Blinn College’s new dean of technical and professional programs presented the Board of Trustees its first glimpse at the College’s new-look Workforce Education Division during its regular meeting Tuesday night.
Megan Costanza, who began her duties in October, described the advantages of bringing the College’s workforce and technical education locations in Bryan, Brenham, Schulenburg and Sealy under one umbrella to create an even better student experience.
“We have standardized our registration forms and enrollment policies and strengthened the communication between locations,” Costanza said. “This makes us far more student-friendly.”
Blinn’s Workforce Education Division offers courses for college credit as well as open-enrollment continuing education in fields such as healthcare, technical/industrial, office technology, teacher certification (the College’s TEACH program) and truck driving. Additionally, the division offers customized corporate training and partners with local businesses to seek grants for job-training opportunities.
The division offers courses at the A.W. Hodde, Jr. Technical Education Center in Brenham; the Post Office Workforce Education Campus, the Texas A&M Health Science Center and the Workforce Education Training Center in Bryan; and on the College’s Schulenburg and Sealy campuses.
To make courses more convenient for students, Costanza’s division began by deconstructing several of the longer, high-intensity programs.
For example, the College’s popular machining program has now been divided into four separate courses, which allows students to break the program into payments instead of paying the full program price up-front.
The College has also re-examined its course schedule by offering more morning, afternoon, evening and fast-track programs.
A customized schedule for students using the Accelerate Texas grant allows them to complete their adult basic education in the mornings, then work toward their career certificates in the afternoons. The program, which has already begun at the A.W. Hodde, Jr. Technical Education Center in Brenham, will come to the College’s Post Office Workforce Education Center this spring.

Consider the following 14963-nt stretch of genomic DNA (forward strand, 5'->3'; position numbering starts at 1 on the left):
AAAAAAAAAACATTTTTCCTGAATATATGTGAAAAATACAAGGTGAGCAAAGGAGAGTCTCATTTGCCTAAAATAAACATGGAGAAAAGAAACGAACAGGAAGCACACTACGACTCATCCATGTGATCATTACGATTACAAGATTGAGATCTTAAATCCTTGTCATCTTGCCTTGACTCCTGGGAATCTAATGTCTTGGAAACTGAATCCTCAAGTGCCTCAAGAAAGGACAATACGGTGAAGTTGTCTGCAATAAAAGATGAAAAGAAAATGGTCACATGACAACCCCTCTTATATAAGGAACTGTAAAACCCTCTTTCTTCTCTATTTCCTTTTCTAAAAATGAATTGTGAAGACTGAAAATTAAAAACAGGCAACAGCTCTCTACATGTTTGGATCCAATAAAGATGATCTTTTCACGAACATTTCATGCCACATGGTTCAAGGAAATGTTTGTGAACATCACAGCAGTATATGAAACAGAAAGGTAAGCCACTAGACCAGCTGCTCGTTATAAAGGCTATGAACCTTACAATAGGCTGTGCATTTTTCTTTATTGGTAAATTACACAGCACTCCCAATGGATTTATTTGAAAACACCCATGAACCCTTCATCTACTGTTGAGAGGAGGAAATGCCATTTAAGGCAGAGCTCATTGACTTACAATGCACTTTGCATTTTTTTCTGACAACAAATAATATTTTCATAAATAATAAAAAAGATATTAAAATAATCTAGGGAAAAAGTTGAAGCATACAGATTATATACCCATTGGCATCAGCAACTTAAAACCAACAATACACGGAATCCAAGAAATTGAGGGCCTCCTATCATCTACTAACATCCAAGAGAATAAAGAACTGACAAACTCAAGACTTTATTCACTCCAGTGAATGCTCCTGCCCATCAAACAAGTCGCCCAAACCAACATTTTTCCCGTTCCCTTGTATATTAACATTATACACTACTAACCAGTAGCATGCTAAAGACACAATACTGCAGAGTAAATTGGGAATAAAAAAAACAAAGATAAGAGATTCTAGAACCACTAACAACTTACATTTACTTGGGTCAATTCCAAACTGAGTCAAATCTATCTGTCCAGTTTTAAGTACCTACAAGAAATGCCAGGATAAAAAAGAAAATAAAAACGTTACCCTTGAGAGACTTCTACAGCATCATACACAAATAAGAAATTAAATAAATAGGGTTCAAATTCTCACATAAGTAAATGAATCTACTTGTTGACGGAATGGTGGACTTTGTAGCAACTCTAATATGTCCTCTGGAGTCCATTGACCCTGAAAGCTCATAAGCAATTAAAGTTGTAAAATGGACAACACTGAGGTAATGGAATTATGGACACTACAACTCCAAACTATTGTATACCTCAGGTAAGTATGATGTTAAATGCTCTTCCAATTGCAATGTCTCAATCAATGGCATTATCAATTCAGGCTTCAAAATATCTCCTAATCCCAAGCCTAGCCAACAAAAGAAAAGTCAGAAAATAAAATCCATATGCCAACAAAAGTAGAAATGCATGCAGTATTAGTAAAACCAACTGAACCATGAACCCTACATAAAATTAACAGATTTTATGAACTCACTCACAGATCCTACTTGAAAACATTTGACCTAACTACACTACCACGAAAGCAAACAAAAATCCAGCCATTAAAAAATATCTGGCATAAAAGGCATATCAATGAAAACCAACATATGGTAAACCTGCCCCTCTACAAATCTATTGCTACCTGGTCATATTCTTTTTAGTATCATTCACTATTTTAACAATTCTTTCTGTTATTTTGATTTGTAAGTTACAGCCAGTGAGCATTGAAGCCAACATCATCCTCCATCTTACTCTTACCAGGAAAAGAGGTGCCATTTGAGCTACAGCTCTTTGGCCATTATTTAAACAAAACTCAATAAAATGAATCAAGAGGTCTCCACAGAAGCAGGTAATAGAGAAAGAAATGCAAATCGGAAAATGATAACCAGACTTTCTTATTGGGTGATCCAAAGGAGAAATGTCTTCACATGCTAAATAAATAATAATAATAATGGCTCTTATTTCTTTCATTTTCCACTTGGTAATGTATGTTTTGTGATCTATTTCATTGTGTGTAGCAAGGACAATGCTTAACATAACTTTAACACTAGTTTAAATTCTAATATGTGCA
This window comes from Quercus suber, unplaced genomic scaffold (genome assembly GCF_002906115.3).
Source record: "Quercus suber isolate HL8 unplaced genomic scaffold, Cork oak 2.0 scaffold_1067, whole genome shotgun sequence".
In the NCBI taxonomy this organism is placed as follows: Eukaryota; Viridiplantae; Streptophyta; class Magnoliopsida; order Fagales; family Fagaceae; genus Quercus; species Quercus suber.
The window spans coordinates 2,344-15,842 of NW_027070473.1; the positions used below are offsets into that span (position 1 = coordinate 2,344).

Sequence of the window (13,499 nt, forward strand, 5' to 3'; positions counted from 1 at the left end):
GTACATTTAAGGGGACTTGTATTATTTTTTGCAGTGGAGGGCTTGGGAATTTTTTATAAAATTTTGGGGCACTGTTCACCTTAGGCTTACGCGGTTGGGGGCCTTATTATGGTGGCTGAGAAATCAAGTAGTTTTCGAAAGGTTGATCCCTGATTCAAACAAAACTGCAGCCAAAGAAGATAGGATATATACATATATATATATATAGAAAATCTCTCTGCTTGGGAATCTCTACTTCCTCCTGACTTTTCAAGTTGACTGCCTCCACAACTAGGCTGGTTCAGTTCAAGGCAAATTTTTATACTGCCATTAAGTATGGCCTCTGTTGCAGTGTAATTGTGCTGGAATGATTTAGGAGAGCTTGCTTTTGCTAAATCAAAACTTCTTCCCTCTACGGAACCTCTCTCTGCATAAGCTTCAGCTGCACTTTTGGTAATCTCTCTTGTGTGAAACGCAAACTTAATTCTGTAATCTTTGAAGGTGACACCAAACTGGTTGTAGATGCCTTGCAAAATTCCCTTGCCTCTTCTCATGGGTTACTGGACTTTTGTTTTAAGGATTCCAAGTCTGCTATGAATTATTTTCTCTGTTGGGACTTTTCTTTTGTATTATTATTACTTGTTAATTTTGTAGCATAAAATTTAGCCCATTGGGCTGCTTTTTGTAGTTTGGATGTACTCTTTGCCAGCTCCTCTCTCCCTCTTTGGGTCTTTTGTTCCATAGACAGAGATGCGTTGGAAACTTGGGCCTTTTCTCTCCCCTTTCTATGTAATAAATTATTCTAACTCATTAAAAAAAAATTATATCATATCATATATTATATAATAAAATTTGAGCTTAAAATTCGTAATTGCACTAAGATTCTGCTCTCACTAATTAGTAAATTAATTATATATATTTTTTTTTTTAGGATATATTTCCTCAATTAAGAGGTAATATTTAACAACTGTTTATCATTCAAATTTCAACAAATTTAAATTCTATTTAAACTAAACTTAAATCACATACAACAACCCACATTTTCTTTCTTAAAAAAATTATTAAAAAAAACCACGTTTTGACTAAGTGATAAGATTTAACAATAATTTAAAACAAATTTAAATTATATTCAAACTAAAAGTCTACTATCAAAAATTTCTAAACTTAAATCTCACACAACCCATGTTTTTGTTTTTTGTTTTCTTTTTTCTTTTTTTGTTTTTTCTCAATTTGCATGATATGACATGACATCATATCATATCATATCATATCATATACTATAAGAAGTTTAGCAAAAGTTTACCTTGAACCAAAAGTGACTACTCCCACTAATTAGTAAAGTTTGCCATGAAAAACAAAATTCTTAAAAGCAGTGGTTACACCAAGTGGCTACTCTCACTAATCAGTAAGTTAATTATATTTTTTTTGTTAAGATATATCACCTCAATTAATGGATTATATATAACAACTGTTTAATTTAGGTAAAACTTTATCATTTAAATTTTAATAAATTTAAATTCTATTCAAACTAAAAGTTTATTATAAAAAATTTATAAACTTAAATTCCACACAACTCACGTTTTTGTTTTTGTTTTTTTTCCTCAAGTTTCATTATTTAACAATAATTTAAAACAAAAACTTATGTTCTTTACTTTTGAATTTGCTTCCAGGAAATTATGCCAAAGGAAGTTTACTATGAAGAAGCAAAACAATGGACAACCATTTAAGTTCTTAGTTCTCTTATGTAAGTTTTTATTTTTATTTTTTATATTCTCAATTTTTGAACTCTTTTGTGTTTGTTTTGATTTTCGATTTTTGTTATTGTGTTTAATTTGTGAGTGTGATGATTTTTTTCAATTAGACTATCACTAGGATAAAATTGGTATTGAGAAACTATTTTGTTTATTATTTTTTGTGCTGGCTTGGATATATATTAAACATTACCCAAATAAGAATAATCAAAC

Blinn is also in the midst of creating a seamless transition between continuing education courses, credit certificate courses, Associate of Applied Science (AAS) degrees and Bachelor of Applied Arts & Science (BAAS) degrees.
“We want students who succeed in their continuing education course and would like to further their education to get credit for the work they have already completed when they seek a credit certificate,” Costanza said.
“Students who earn that certificate will then be able to apply that toward an AAS degree and, if they want to continue building upon their education, earn a BAAS degree.”
Costanza said the College is working to develop new AAS degrees appropriate for local industry, such as a program to meet Blue Bell Creamery’s need for employees trained in industrial and robotics maintenance, and is looking to expand its customized corporate training and grant partnerships.
“I look forward to continuing to partner with local businesses to develop and strengthen the programs that meet their employment needs and in turn help our students discover the exciting and fulfilling careers they seek,” Costanza said.
For information on Blinn’s Workforce Education offerings, or to learn about scholarship opportunities and register for classes, visit: www.blinn.edu/workforce.
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